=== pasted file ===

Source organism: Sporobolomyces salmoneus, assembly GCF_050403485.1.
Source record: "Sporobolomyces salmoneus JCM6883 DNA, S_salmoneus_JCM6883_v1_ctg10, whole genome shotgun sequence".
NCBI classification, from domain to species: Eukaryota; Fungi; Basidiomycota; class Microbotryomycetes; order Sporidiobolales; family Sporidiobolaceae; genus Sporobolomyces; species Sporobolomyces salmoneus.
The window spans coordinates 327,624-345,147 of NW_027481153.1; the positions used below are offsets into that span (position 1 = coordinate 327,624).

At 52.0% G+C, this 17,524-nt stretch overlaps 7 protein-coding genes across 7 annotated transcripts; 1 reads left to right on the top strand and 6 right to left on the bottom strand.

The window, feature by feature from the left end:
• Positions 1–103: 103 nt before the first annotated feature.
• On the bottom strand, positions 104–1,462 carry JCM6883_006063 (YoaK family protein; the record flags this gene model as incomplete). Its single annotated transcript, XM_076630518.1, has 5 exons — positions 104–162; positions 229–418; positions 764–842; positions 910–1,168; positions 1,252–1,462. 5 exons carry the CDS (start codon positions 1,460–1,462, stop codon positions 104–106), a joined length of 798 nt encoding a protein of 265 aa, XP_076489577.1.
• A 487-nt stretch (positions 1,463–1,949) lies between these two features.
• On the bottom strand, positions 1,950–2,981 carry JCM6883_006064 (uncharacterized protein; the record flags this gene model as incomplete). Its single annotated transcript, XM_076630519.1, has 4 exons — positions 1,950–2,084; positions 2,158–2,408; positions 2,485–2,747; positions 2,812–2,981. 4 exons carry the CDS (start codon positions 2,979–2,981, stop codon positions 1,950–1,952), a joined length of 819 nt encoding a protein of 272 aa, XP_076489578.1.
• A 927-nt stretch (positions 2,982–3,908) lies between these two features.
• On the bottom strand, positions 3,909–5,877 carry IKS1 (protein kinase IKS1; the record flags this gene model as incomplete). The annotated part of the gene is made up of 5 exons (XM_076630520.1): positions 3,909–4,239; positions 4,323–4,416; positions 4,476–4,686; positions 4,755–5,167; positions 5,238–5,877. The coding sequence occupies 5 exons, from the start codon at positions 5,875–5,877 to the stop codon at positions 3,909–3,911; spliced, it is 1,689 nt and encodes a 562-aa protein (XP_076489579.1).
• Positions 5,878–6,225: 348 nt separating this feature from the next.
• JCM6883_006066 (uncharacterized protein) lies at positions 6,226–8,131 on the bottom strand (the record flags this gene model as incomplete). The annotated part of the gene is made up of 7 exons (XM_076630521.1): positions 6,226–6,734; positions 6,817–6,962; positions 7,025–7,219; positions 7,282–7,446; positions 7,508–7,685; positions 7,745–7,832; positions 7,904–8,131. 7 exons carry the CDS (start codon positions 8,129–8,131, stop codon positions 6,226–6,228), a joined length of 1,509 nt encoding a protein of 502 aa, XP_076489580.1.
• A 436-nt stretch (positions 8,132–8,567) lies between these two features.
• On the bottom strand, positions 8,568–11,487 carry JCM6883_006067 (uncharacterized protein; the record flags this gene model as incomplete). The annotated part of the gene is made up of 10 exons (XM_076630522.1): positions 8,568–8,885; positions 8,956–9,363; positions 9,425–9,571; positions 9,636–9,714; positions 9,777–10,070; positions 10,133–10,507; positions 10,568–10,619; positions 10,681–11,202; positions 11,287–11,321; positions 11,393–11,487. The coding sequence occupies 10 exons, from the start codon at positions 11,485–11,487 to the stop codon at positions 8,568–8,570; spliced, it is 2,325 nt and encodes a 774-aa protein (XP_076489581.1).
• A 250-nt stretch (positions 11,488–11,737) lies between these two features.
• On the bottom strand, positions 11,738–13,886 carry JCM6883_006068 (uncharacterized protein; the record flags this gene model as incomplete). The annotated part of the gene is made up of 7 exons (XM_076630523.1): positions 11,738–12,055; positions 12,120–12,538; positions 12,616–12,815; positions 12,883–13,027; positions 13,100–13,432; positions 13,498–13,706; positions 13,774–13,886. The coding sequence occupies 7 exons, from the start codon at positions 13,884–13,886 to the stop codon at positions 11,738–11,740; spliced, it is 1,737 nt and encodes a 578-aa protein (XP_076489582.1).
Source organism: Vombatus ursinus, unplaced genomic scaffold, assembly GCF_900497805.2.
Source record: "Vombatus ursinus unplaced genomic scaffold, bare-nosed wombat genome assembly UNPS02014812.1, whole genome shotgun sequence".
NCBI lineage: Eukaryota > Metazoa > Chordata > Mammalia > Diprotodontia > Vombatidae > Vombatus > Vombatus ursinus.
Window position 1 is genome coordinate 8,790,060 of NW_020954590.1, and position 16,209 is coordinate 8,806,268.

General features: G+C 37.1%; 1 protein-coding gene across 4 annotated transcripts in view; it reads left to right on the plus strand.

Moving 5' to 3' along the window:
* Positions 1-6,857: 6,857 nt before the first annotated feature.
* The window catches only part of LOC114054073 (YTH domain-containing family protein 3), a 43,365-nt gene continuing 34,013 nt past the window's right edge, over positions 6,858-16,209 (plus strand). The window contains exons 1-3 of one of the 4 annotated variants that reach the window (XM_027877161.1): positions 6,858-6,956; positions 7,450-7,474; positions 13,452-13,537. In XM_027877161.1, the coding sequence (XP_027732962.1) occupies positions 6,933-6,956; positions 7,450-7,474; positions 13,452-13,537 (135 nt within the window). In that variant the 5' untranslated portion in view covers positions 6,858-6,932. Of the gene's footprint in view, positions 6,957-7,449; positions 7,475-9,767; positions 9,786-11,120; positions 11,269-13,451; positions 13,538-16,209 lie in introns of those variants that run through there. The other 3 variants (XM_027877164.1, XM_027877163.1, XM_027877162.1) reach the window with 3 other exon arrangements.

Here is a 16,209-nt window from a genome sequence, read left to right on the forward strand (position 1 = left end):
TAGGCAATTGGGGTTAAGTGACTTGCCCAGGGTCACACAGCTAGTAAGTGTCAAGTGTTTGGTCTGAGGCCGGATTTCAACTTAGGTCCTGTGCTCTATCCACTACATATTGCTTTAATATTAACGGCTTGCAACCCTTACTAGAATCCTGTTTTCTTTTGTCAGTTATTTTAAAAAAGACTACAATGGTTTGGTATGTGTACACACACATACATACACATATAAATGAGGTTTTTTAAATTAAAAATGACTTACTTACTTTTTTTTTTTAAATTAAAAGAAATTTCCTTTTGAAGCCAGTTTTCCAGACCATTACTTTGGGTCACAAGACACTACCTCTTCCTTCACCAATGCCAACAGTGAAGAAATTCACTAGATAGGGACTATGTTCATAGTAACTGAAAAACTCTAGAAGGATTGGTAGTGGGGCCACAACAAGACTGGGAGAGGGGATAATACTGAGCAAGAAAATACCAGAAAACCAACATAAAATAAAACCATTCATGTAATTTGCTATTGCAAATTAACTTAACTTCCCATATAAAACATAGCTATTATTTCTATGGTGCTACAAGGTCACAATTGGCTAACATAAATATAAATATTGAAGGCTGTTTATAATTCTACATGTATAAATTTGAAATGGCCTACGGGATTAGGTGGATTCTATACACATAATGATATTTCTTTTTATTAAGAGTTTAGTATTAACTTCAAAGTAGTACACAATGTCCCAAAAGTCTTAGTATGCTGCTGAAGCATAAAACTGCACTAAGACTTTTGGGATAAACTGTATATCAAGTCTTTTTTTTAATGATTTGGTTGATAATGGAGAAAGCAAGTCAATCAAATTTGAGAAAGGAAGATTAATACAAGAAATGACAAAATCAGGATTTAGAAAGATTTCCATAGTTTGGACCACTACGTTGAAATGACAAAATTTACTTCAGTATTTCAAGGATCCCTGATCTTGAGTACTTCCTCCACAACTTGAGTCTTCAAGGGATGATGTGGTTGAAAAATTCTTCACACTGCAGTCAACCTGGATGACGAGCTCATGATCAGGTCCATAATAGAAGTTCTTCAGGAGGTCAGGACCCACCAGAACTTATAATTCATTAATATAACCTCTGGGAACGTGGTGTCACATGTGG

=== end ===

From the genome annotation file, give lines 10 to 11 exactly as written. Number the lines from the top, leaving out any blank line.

• On the bottom strand, positions 1,950–2,981 carry JCM6883_006064 (uncharacterized protein; the record flags this gene model as incomplete). Its single annotated transcript, XM_076630519.1, has 4 exons — positions 1,950–2,084; positions 2,158–2,408; positions 2,485–2,747; positions 2,812–2,981. 4 exons carry the CDS (start codon positions 2,979–2,981, stop codon positions 1,950–1,952), a joined length of 819 nt encoding a protein of 272 aa, XP_076489578.1.
• A 927-nt stretch (positions 2,982–3,908) lies between these two features.